Originally published in Castine Patriot, March 12, 2020
MMA trustees discuss finances, enrollment, Bowdoin
by Anne Berleant
The Maine Maritime Academy Board of Trustees held its quarterly meeting February 27, where trustees heard the latest news on MMA’s investments, operating budget, enrollment and the status of the new waterfront facility planned for the former Verso paper mill in Bucksport.
They also heard some philosophizing on serving as a trustee from Chairman Earl Cianchette.
“About the time you learn where you can help the most, your term is up,” he joked, continuing that “supporting the institution and the president” is the best role the board can play for MMA. “We always have to be cheerleaders, that’s our job.”
With a high percentage of students remaining at MMA once they complete their first semester, tuition cost and scholarships play big roles in getting them here. As Cianchette noted, “If we can’t get ‘em here, we don’t have to worry about them staying.” An ongoing campaign has raised $18.3 million of its $20 million goal to fund scholarships, with the Advancement Committee gaining unanimous board approval of a slate of new and updated scholarships.
The board also approved the establishment of the Bowdoin Future Fund, to maintain the historical schooner for years to come.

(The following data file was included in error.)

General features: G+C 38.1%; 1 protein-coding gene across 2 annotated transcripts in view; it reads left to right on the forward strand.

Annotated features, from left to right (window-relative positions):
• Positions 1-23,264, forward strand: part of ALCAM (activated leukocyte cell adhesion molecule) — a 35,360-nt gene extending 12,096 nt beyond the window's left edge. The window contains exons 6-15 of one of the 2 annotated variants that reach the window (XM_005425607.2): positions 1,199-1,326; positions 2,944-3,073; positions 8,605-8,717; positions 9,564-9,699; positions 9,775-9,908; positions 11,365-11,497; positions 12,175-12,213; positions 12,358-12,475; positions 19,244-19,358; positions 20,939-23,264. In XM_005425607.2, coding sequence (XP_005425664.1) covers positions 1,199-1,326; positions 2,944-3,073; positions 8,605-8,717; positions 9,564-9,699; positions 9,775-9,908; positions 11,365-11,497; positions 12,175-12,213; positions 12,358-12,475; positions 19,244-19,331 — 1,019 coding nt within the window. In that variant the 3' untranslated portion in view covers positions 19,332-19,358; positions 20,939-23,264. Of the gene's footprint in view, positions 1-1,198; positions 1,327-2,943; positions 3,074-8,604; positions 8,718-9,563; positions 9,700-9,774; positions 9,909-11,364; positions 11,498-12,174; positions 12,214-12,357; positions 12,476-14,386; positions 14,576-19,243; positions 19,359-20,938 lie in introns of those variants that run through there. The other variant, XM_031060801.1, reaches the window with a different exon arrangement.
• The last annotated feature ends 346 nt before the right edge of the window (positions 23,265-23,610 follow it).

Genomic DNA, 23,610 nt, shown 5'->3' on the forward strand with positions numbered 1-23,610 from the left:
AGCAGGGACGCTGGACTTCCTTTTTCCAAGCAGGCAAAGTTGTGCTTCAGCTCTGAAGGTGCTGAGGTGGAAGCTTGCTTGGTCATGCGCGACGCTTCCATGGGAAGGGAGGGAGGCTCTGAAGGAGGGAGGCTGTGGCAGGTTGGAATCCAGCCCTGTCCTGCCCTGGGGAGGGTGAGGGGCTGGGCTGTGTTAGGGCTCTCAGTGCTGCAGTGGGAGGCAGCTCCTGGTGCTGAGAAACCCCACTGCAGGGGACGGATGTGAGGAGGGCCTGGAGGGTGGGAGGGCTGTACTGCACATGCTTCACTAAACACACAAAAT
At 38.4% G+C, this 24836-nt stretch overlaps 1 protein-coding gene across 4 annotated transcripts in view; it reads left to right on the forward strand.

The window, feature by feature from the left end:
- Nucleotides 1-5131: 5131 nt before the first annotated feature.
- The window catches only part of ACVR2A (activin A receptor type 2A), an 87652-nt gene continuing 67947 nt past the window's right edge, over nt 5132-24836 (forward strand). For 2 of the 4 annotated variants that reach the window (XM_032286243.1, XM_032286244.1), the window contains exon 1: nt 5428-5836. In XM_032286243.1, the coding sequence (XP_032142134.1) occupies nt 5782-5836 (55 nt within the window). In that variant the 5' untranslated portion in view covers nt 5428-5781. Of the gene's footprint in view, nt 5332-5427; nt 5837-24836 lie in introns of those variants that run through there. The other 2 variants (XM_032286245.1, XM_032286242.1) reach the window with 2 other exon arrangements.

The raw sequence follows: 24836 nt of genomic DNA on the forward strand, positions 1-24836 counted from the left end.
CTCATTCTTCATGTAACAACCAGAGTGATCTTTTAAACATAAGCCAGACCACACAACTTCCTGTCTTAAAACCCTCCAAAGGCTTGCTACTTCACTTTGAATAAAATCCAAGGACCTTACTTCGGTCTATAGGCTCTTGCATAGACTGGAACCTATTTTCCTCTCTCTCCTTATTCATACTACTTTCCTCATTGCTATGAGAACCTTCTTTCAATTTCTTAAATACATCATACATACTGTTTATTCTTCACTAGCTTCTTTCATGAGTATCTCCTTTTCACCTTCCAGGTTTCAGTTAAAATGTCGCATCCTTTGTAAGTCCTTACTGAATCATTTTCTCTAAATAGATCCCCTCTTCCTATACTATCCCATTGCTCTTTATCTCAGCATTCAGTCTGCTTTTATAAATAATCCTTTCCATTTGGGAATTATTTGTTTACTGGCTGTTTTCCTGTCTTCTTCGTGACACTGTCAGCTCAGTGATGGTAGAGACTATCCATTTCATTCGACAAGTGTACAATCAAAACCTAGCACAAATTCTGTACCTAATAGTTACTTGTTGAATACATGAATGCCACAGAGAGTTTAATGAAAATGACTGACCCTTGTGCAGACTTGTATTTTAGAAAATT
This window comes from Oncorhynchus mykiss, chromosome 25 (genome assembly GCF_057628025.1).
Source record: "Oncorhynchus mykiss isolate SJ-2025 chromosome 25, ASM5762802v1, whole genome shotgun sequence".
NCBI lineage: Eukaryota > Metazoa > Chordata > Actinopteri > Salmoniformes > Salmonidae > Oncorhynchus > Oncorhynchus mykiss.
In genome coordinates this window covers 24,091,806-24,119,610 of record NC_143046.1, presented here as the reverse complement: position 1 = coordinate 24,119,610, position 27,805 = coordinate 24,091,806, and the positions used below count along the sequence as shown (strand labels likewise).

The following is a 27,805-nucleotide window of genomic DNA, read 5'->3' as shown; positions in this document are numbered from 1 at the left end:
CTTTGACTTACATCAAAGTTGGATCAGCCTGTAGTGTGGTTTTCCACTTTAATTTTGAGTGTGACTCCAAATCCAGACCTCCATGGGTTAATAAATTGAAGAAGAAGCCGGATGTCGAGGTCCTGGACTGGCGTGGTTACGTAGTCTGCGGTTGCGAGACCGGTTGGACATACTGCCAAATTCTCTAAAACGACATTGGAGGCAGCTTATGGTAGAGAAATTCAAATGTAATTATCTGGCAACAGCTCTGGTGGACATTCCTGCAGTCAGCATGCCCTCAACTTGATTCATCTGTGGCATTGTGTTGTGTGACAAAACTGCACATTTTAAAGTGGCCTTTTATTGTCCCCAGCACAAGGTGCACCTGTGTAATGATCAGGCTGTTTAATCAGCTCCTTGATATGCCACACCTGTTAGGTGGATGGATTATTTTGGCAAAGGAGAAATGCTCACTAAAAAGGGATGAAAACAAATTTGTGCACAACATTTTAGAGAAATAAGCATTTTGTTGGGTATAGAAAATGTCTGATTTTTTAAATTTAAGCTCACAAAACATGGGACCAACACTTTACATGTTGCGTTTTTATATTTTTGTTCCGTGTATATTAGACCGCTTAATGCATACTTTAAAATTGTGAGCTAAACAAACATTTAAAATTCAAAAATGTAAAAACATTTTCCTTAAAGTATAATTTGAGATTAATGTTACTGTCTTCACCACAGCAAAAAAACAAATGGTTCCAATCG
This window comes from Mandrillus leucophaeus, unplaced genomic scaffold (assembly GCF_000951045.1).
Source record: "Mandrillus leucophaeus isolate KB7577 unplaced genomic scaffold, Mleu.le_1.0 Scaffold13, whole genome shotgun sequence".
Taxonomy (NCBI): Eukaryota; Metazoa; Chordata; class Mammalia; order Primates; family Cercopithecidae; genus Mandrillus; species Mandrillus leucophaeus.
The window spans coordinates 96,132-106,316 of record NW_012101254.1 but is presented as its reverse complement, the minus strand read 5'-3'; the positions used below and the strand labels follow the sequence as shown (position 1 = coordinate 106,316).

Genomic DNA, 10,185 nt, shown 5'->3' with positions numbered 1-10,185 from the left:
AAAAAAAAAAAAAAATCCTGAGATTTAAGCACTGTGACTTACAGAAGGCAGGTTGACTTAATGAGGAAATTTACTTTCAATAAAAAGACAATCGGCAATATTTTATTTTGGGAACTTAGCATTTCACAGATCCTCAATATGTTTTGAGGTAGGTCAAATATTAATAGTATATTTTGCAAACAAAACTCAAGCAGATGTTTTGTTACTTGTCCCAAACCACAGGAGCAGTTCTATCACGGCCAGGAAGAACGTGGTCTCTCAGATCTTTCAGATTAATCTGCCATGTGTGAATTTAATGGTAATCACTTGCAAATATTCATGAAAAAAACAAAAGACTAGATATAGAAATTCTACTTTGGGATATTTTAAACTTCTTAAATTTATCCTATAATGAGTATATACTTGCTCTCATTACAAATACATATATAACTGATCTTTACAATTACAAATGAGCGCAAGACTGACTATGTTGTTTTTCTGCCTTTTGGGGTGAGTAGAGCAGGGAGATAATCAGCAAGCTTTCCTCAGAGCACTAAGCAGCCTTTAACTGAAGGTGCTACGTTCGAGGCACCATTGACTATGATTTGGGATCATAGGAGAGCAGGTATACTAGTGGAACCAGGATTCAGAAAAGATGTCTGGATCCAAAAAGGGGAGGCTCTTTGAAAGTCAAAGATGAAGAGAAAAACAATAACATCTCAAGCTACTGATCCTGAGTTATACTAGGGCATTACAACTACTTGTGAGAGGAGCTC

“That does represent a lot of hard work,” President Bill Brennan said.
Finance Committee Chairman Miles Theeman predicted a “projected positive bottom line” of $1.1 million for this fiscal year, and a 2020-21 operating loss estimated at $1.3 million. That operating loss is “consistent with what we’ve done in past years,” Theeman said, of using “very conservative” revenue projections and “hope more comes in.”
Investments stand at $14,577,000 in Camden National Bank and a University of Maine investment share of $52,635,000.
In his report, Brennan noted the progress on the Bucksport waterfront facility, which is “moving in such a nice direction. We look forward to an official opening once the renovations are complete.” Training classes are already being held at the site.
A new “national security vessel” aka training vessel has been federally funded for MMA “and will hopefully be sailing up the Penobscot Bay in several years,” Brennan said. “It will greatly enhance MMA.”
In other news, a recent Women on the Waterfront forum drew a good turnout; a coastal and marine environmental science program is being developed, with approval by trustees scheduled for May; and marketing the online graduate program continues, with 14 students currently enrolled.
The trustees next meet on May 1, with commencement set for May 2.